It’s recommended to use this gel no more than four nights a week. A post-breakout mark is very delicate and you don’t want to cause irritation. If redness or irritation occurs, cut back on usage or discontinue completely.
2. Use a Vitamin C Serum to Suppress Melanin Activity
When you’re exfoliating the skin and removing dry, discolored surface cells, a product with brightening ingredients can absorb deeper within the mark and help suppress melanin activity. Many forms of vitamin C (particularly magnesium ascorbyl phosphate) work to gently calm redness and fade post-breakout marks. This can also help with post-inflammatory erythema (PIE), which I’ll discuss in a little bit.
3. Use Sunscreen to Prevent UV Light From Keeping Pigment Cells Active
This is really important and something that people too often ignore. UV light (which you’re exposed to even on cloudy days) will naturally activate melanin cells. Since post-breakout marks are an indication of over-active melanin cells, UV light will only make them more noticeable.
You absolutely MUST use sunscreen every single day. It’s hands down the most effective product for fading post-breakout marks, since it gives pigment cells an opportunity to calm down, thereby fading dark marks. If you’re blemish-prone, it’s important to use one that is lightweight, like the Renée Rouleau Weightless Protection SPF 30. After all, the last thing you want is for your sunscreen to cause more breakouts.
What if a blemish left an indent in my skin?
Generally speaking, it’s deep cystic blemishes that will have this effect on skin tissue, causing keloid, hypertrophic, or atrophic scars. The atrophic ones are most commonly associated with blemishes. They happen when damage occurred deep within the skin, causing an indent to form. Sometimes they can be temporary. Other times they can last a lifetime. Read how to smooth indented scars, then, find out if microneedling can help!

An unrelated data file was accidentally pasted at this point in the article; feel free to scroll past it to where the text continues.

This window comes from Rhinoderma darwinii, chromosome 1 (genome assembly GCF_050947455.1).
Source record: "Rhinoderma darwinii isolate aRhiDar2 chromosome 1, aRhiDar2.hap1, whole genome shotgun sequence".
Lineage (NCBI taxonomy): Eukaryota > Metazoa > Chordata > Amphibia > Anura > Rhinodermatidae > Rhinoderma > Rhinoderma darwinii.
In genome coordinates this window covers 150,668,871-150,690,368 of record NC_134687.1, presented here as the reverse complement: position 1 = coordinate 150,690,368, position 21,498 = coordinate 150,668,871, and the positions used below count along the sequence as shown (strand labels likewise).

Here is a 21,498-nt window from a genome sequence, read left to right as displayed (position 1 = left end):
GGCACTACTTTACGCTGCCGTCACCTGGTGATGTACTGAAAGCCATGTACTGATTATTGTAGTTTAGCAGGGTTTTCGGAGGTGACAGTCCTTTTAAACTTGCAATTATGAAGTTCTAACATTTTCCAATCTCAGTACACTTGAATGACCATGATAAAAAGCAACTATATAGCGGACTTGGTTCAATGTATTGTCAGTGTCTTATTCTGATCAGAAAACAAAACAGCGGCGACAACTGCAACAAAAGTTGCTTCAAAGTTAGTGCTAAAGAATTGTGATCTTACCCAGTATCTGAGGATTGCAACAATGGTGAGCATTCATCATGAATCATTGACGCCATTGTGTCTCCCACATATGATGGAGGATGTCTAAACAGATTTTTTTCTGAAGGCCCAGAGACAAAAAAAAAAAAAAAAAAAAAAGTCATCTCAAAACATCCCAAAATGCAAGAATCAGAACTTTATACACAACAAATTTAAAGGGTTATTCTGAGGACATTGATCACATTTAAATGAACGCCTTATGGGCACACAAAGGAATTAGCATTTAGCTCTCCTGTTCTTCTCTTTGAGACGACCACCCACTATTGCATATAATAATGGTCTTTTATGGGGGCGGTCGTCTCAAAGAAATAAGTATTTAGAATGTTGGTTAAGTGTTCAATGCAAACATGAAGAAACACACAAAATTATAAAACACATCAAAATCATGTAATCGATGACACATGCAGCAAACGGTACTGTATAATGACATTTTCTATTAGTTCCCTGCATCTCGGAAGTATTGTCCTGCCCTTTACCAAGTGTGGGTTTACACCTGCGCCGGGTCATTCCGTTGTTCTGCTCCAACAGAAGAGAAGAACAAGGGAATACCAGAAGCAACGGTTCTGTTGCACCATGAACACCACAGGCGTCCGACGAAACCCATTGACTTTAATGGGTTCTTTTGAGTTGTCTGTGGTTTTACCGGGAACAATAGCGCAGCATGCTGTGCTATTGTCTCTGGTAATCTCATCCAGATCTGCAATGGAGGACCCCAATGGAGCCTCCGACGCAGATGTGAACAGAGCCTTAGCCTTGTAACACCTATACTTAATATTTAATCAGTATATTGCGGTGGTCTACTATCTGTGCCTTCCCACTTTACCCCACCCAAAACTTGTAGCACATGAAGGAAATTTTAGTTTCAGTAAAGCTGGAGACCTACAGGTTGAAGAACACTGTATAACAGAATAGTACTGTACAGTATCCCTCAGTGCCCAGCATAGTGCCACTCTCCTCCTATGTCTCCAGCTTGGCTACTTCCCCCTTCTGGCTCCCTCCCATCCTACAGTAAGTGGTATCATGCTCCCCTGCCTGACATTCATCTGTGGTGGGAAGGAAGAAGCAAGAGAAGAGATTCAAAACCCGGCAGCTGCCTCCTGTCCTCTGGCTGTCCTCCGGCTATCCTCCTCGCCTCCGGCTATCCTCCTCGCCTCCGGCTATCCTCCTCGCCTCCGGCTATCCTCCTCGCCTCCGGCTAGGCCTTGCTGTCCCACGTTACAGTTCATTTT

Post-Inflammatory Hyperpigmentation (PIH) vs. Post-Inflammatory Erythema (PIE)
Most people will have a mix of both but there is a distinct difference.
Post-Inflammatory Hyperpigmentation (PIH)
This appears as the red, brown, or purple marks that I’ve been discussing in this post. It’s directly related to melanin activity that creates unwanted pigment in the skin. This occurs for anyone who gets blemishes and will usually last longer for medium-to-deep skin tones. All of the tips in this post will help this condition.
Post-Inflammatory Erythema (PIE)
This is the redness and swelling of a blemish that’s related to vascular activity. When a blemish occurs, the skin will initiate a healing response—small proteins called cytokines will trigger inflammation and white blood cells will come to fight the infection. These white blood cells can’t fit into smaller capillaries so they dilate and potentially break. This leads to vascular damage that causes redness. You’ll find this occurs most often with fair skin tones. To help fade redness faster, apply a vitamin C serum. You can also consult a dermatologist about vascular pulsed dye lasers.
To help keep capillaries strong, I recommend getting plenty of bioflavonoids in your diet. You can find these in citrus fruits. Read more about preventing broken capillaries.
How can I prevent post-breakout marks from appearing?
Ideally, you would never break out again, but I realize this isn’t realistic. It is possible to minimize breakouts, though, and for that, I recommend taking the skin type quiz to fully understand your skin and what it needs. At the end of the quiz, you’ll get personalized product recommendations to help you address breakouts and post-breakout marks.
As for when a breakout appears, make sure you know how to get rid of a blemish fast. You might not always have control over when and where blemishes appear, but you DO have control over what happens once they show up.
Celebrity Esthetician & Skincare Expert
As an esthetician trained in cosmetic chemistry, Renée Rouleau has spent 30 years researching skin, educating her audience, and building an award-winning line of products. Trusted by celebrities, editors, bloggers, and skincare obsessives around the globe, her vast real-world knowledge and constant research are why Marie Claire calls her “the most passionate skin practitioner we know.”